Legend says General David Bradford had a price put on his head by President George Washington for his role in the Whiskey Rebellion, that’s why he fled down south and built a plantation for himself in the Spanish part of Louisiana. Bradford went on to live out his days as a wealthy planter, but the legacy of the home he built has evolved into what is today known as the Myrtles Plantation — America’s most haunted home.
Like many of the great antebellum plantations, centuries of tales and legends shroud the Myrtles’ rich history. Some claim it was built on Tunica burial grounds, others that up to ten murders have occurred here. Either way, almost all agree that at least a dozen spirits actively make themselves known.
One of these many souls is Cleo, a supposed voodoo healer brought to the home of William Winter to save his gravely ill daughter Kate. Cleo, who was most likely a slave owned by the family, dutifully performed her healing rituals and prayers for several days until Winter’s daughter lost a horrendous battle to typhoid. Overcome with grief, William Winter had Cleo hanged.
Whether it was a direct result from his role in this violent death or merely coincidence, William Winter met his own demise through violence. In 1871 an unknown man shot Winter on the front porch of the Myrtles. Winter died only minutes later after dragging himself back into the home in search of his wife Sarah. It’s said that he died in her arms after dragging himself up to the seventeenth step of the Myrtles’ rear staircase. The assailant fled and his identity never discovered.
All three of these spirits connected in these tragic legends are believed to still wander the property today. Kate resides in the bedroom where she passed, her father William’s footsteps steps still echo in the stairwell, and Cleo appears from time to time in her nineteenth century clothing. But at the Myrtles Plantation not everything is always quite what it seems.
Historical evidence confirm the tale of both William and Kate Winter’s tragic deaths as factual, but Cleo is truly a mystery. No records exist of the young slave said to be hanged by her master for her failure. Yet the legend persists, these inconsistencies of fact and lore a recurring theme. Numerous other tales are told about the property, some with basis in fact and many with no paper trail or headstone to confirm them.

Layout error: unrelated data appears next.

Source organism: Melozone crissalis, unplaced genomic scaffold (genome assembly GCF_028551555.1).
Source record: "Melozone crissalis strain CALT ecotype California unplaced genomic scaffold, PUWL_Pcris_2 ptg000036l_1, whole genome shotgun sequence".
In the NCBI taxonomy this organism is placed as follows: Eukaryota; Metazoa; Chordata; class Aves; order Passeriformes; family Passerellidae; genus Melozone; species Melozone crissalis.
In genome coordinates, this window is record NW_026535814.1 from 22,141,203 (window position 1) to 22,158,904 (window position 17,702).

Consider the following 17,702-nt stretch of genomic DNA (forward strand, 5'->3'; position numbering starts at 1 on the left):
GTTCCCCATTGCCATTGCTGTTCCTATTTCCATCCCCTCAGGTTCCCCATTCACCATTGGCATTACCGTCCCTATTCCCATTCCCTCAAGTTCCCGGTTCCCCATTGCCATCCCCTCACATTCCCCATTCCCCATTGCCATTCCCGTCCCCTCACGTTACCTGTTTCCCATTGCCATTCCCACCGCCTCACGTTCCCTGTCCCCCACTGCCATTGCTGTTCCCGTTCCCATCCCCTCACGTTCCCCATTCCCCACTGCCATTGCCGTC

The region along the Mississippi River between New Orleans and Natchez was one of the richest in the United States prior to the Civil War. From the farming of indigo and sugar cane to the harvesting of timber, these plantations came from humble agricultural beginnings during the French Colonial period, gradually evolving into rich estates with lavish homes and enormous profits. Of course as it was in much of the south, the work done to support these profits was through slave labor and once the Civil War gave these men and women their due freedom, profits tanked. Scores of planters were bankrupted and their lavish family homes lost to decay. Legends rose from these ashes.
Fortunately, the Myrtles Plantation survived. Numerous owners have taken on the property over the years, leading to its current identity as a popular bed and breakfast where guests are even invited to stay in one of the same bedrooms where legends of the past took place. While the South is littered with places like this — institutions shrouded in mystery, cemeteries filled with ghosts, and homes haunted by tragedy — not all still stand today with the same beautiful upkeep and care.
The Myrtles Plantation may not actually be America’s Most Haunted Home, but its ability to survive has made it one of the most iconic of the American South.